We like to blog about buying and selling pot businesses. It’s a rich topic and the transactions can be memorable for both entrepreneurs and attorneys. In our recent posts, we have canvassed subjects from diligence items for buyers to checklist items for sellers. We also have covered important transactional topics such as how much your cannabis business may be worth and what you can actually sell. Today’s entry covers a structural part of many business sale agreements: the earn-out.
An earn-out is a contractual provision that entitles a seller to additional compensation in the future, if the business achieves stated financial goals. Earn-outs are used when the asking price for a business is more than a buyer is willing or able to pay up front. A well drawn earn-out can bridge the valuation gap between an optimistic seller (pretty much all of them) and a skeptical, cash-strapped, buyer (just some of them). It can also provide a buyer with additional financing. In an industry where hard money is the rule and bank loans are not available, that can be compelling.
The primary objective in an earn-out is to allow the buyer to make payments over time. The earn-out may also require the seller to step into a consulting role post-sale, and actually “earn” the post-transaction payments. In those cases, it is important to clearly outline the parties’ expectations. This scenario makes for a less clean break, but sometimes a seller has invaluable expertise and experience—particularly in a local marijuana market—that can be passed along with the sale.
In addition to seller support, there are many factors to consider in negotiating an earn-out agreement. Five important ones include: (1) the earn-out period; (2) payment structure; (3) payment schedule; (4) performance matrices; and (5) accounting standards. Earn-out payments may also be capped or uncapped, and the parties can stipulate that future events (like federal enforcement action, for example) will offset earn-out payments. Depending on the type and size of the deal, and the parties’ personalities, an earn-out can be simple or extremely complex.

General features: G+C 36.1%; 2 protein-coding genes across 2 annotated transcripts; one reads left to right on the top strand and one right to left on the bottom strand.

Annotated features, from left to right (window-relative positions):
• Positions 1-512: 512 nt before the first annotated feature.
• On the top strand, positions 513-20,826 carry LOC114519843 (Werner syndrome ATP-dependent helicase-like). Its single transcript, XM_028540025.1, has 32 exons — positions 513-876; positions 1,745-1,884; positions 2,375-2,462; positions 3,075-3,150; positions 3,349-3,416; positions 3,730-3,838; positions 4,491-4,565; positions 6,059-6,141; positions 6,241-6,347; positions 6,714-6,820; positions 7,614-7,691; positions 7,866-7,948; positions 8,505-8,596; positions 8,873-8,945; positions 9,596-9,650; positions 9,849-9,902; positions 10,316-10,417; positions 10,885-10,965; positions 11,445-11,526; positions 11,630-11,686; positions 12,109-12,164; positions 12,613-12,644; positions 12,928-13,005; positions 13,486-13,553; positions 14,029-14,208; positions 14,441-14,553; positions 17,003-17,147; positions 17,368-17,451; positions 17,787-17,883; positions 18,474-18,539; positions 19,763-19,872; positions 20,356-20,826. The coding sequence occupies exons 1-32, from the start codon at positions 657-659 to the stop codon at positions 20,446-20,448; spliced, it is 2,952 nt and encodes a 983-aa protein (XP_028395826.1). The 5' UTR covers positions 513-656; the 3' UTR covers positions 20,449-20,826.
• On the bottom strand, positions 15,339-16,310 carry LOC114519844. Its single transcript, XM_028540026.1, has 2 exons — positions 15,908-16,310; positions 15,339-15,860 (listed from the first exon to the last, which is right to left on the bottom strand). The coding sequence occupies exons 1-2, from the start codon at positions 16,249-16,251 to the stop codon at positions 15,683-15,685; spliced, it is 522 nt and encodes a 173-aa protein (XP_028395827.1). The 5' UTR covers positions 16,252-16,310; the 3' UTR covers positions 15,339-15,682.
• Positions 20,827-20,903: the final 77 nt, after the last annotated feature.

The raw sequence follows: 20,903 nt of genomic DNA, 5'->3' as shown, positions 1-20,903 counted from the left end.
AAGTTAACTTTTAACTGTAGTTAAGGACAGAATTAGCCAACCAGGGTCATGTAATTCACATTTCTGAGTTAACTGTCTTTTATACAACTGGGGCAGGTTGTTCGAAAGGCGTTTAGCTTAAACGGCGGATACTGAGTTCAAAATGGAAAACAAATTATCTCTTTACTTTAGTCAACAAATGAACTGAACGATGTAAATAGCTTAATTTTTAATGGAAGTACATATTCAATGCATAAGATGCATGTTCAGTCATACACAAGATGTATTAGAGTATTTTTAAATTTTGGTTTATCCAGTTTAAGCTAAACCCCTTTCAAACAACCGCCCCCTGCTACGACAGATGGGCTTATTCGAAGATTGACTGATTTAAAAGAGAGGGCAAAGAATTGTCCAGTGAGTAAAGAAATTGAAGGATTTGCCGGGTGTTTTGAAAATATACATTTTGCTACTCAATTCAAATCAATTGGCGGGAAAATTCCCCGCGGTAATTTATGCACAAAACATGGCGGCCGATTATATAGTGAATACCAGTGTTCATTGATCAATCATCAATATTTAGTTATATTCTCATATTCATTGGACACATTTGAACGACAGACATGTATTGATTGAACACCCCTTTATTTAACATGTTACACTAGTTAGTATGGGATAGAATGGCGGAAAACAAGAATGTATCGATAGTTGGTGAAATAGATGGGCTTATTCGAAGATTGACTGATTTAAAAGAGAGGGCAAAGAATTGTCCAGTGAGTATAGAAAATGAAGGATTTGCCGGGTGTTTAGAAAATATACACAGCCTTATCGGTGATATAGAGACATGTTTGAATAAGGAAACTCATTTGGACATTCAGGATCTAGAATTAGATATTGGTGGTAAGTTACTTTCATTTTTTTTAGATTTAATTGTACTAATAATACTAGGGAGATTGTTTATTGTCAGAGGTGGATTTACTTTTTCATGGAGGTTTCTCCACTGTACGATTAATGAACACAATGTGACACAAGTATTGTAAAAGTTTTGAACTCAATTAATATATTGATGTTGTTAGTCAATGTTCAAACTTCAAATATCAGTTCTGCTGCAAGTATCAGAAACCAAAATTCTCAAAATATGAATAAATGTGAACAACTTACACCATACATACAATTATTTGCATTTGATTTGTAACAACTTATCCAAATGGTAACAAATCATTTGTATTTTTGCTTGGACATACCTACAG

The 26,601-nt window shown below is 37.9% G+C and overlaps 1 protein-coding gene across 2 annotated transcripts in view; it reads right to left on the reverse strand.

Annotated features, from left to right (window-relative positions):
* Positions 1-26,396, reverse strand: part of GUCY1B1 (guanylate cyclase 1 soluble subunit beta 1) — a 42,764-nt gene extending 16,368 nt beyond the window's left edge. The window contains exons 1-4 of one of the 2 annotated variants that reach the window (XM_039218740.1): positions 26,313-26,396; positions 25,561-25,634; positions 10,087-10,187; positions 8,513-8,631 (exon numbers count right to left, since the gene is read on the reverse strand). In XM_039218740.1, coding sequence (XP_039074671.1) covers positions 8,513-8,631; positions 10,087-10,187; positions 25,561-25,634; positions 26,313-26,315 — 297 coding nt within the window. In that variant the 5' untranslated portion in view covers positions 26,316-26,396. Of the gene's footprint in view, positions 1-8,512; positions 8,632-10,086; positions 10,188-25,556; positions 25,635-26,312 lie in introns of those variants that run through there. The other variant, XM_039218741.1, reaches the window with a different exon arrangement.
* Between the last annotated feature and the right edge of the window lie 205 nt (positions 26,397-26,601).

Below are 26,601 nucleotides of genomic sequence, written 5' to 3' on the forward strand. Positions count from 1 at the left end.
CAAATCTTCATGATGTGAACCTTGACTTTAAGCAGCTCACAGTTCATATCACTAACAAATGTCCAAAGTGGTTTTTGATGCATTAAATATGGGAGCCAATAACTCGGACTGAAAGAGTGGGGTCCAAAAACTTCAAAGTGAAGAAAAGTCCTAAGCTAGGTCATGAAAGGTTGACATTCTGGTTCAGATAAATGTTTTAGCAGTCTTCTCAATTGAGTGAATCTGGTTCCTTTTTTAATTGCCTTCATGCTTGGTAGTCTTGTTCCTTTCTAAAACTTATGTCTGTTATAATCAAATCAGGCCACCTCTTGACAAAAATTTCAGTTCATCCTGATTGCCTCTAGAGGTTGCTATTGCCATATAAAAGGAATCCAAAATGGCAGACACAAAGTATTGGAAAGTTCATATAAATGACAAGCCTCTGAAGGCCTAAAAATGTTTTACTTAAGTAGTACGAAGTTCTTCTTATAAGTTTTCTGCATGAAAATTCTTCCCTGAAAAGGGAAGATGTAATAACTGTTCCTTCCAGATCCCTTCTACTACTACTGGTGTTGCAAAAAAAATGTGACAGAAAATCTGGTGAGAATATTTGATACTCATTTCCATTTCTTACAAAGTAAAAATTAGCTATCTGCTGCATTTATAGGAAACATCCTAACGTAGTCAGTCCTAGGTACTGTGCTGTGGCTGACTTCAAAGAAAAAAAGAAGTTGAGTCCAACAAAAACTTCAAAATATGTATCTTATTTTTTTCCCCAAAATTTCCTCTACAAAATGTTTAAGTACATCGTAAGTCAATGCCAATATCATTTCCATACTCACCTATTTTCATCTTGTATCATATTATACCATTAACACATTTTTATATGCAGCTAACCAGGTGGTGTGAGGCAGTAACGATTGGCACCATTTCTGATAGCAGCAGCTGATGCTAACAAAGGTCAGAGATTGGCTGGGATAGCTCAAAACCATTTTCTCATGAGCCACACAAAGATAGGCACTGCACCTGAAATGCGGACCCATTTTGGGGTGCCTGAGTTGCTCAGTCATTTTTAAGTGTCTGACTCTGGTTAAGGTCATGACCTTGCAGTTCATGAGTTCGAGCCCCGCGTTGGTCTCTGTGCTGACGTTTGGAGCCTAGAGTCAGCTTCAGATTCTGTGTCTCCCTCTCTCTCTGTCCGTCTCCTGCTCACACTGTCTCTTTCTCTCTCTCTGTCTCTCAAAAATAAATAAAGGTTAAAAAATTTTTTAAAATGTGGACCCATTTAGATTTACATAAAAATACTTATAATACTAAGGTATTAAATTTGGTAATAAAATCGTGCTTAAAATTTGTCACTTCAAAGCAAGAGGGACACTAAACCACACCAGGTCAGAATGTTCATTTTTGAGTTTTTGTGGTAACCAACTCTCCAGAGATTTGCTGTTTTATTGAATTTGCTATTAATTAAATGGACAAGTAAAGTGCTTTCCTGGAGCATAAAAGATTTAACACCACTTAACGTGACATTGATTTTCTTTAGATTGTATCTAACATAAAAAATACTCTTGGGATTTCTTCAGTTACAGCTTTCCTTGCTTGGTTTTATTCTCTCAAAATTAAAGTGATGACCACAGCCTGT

If the goal is to keep things simple from both a payment and audit perspective, the parties will choose an easy-to-peg accounting and payment metric. For example, sellers often suggest an earn-out based on sales, because this line item is never disputed and the calculation is simple. A buyer, on the other hand, may push for an earn-out based on net income, as this metric accounts for all nuances of a business’ operations. A middle road would peg the earn-out at a multiple of EBITDA, usually over a certain number and in each relevant year. Ultimately, simpler calculations mean fewer disputes.
Given the nature of federal law, the earn-out metric for a pot business must also consider factors mainline businesses needn’t entertain. One of these is the oppressive effect of IRC 280E, the tax code provision that cuts into marijuana business profits. Another is licensing implications at play in the relevant state: readers of this blog know that states have strict rules on who can hold a financial interest in a pot business, and how that interest may be postured.
At the end of the day, many deals in the cannabis industry are structured to account for a lack of institutional financing. Like the marijuana sale-and-leaseback or the ubiquitous seller carry, an earn-out may be a way for a cash-light market entrant to gain a toehold in state-legal cannabis. We expect that earn-outs will remain an attractive option for the industry until things change at the federal level. Given the current shape of things, that could be a while.